3. Allow royalties (commonly only 8%) to be cut by half if the publisher sells through a big distributor.
4. Ditto if the publisher sells the rights to an affiliate.
5. Dispense with royalties if the publisher decides to make the book into a giveaway ebook for publicity purposes.
6. Require the author bear the costs of any libel suits, whoever is at fault, which the publisher can settle without consulting the author.
7. Allow that option to be consigned to third parties, who need not defend the action.
8. Remove last vestiges of author control.

All this turns, and must turn, authors into hard-nosed businessmen. Books of mass appeal have to be turned out regularly, and/or additional means of support found, usually reviewing and literary journalism.

Libel

Far more threatening to the writer than copyright infringement is libel, particularly in England, in whose courts so many cases end up. {12} Libel is a written form of defamation defined as a 'false or unjustified injury to someone's good reputation.' That injury may be unintentional, and libel is a lurking danger to everyone who puts pen to paper. No newspaper office is without a resident expert or their horror stories. All statements have to be double-checked, not only that the person quoted did in fact say that, but what they said was true and can be readily so demonstrated. Any doubt and the article is spiked, or the MS remains in the publisher's drawer. Disclaimers are not enough, and authors are most unwise to portray a villain who could in any way, however unwittingly, be linked to an innocent living person.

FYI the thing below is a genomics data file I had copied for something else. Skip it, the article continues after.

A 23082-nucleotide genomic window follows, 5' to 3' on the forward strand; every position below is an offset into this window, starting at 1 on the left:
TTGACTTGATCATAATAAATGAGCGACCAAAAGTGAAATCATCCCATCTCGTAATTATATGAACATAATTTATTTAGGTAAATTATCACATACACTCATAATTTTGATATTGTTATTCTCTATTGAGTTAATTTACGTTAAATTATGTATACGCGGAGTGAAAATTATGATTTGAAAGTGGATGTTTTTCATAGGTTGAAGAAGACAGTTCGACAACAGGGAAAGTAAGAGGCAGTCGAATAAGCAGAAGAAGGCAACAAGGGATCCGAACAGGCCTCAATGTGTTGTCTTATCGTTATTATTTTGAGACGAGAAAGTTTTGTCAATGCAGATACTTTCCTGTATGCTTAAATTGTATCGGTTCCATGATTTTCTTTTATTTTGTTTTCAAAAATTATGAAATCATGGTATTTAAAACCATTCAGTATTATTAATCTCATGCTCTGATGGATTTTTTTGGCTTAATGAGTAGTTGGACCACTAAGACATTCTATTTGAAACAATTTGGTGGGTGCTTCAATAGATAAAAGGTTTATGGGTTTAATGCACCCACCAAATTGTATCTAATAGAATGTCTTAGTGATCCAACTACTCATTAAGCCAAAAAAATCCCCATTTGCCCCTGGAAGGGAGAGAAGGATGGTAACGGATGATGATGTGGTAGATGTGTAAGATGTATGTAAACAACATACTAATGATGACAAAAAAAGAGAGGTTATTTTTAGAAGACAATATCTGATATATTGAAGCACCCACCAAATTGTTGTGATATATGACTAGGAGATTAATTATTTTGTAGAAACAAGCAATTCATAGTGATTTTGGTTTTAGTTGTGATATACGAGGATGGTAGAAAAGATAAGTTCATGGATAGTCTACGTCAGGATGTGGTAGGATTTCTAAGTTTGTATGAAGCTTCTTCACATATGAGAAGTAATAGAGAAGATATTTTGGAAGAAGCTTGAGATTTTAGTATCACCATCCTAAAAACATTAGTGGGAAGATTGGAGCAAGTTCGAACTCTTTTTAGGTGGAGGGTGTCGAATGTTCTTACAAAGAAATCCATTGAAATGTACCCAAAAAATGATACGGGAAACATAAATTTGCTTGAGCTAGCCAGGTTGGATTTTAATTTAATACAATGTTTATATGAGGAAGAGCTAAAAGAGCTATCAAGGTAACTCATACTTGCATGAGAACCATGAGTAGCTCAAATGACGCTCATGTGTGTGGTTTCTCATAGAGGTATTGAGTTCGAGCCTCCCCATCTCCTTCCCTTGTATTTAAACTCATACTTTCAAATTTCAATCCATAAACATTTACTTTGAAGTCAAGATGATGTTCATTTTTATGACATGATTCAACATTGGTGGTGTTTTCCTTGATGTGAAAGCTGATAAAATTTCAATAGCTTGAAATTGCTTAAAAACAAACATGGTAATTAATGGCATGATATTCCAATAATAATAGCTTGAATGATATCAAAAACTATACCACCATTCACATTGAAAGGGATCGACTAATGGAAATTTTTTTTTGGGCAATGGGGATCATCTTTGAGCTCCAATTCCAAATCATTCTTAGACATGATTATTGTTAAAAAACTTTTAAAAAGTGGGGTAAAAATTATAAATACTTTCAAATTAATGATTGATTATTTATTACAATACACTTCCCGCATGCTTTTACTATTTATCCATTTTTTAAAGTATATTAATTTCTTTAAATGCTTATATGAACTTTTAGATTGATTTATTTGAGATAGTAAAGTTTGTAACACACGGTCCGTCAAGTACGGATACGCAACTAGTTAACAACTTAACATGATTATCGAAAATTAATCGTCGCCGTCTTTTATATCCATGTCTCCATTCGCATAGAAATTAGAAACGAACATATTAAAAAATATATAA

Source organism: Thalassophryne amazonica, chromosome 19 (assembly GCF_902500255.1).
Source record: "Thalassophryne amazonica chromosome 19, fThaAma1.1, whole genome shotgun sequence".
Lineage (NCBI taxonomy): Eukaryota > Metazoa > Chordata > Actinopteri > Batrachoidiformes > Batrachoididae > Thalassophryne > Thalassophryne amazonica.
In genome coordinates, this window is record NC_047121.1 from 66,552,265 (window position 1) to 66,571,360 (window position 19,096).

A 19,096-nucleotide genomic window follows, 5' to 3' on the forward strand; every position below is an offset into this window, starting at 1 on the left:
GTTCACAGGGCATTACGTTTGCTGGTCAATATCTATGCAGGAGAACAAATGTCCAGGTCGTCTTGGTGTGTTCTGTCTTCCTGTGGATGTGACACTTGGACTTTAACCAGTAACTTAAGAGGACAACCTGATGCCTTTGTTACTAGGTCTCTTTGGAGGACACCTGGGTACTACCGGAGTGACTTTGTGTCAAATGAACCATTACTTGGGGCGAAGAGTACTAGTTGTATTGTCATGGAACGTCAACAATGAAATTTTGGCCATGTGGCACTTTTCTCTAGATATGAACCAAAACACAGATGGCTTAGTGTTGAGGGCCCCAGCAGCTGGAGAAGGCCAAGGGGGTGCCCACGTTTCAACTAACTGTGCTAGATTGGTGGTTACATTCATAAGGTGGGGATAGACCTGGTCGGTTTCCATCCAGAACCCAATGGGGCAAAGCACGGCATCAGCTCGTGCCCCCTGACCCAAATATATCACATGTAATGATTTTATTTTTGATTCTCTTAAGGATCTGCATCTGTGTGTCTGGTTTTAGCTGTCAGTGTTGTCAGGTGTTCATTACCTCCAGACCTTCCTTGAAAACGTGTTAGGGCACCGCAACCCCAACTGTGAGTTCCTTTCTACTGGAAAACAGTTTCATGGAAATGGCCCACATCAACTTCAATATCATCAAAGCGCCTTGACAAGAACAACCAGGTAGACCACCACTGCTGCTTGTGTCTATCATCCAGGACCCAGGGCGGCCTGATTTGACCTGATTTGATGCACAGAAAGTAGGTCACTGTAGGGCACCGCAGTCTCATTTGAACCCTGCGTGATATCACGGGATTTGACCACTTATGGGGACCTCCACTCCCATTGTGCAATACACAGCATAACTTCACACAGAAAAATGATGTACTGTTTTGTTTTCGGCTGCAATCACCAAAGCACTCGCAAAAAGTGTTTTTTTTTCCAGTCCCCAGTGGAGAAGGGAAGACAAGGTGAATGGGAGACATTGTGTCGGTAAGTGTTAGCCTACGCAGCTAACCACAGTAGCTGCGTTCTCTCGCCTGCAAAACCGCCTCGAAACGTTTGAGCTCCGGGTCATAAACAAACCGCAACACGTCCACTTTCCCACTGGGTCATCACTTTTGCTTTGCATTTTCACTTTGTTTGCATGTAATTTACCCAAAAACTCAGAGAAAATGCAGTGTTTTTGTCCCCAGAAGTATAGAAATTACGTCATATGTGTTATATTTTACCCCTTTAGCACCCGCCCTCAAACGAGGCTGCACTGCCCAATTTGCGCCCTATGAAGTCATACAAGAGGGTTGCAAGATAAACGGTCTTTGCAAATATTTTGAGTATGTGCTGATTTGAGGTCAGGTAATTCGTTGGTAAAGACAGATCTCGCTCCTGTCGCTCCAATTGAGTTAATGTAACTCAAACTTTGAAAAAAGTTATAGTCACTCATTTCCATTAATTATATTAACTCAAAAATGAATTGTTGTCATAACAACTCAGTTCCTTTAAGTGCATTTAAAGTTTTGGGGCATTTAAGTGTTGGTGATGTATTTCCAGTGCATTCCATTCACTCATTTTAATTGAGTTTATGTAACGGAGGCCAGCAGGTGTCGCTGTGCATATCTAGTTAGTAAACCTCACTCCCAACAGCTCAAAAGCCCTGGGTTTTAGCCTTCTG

Outlook

So the current gloom. Publishing, both conventional and electronic, does not currently offer an attractive business model for authors, agents or publishing houses.

Questions

1. What are the advantages of epublishing?
2. Why aren't ebooks cheaper (compare costs of traditional and epublishing)?
3. What does a publishing contract cover?
4. Why could writers be a vanishing breed?
5. Explain copyright and libel. What measures should be taken to avoid legal actions?

Sources and Further Reading

Need the references and resources for further study? Consider our affordable (US $ 4.95)  pdf ebook. It includes extensive (3,000) references, plus text, tables and illustrations you can copy, and is formatted to provide comfortable sequential reading on screens as small as 7 inches.

   Get your eBook here.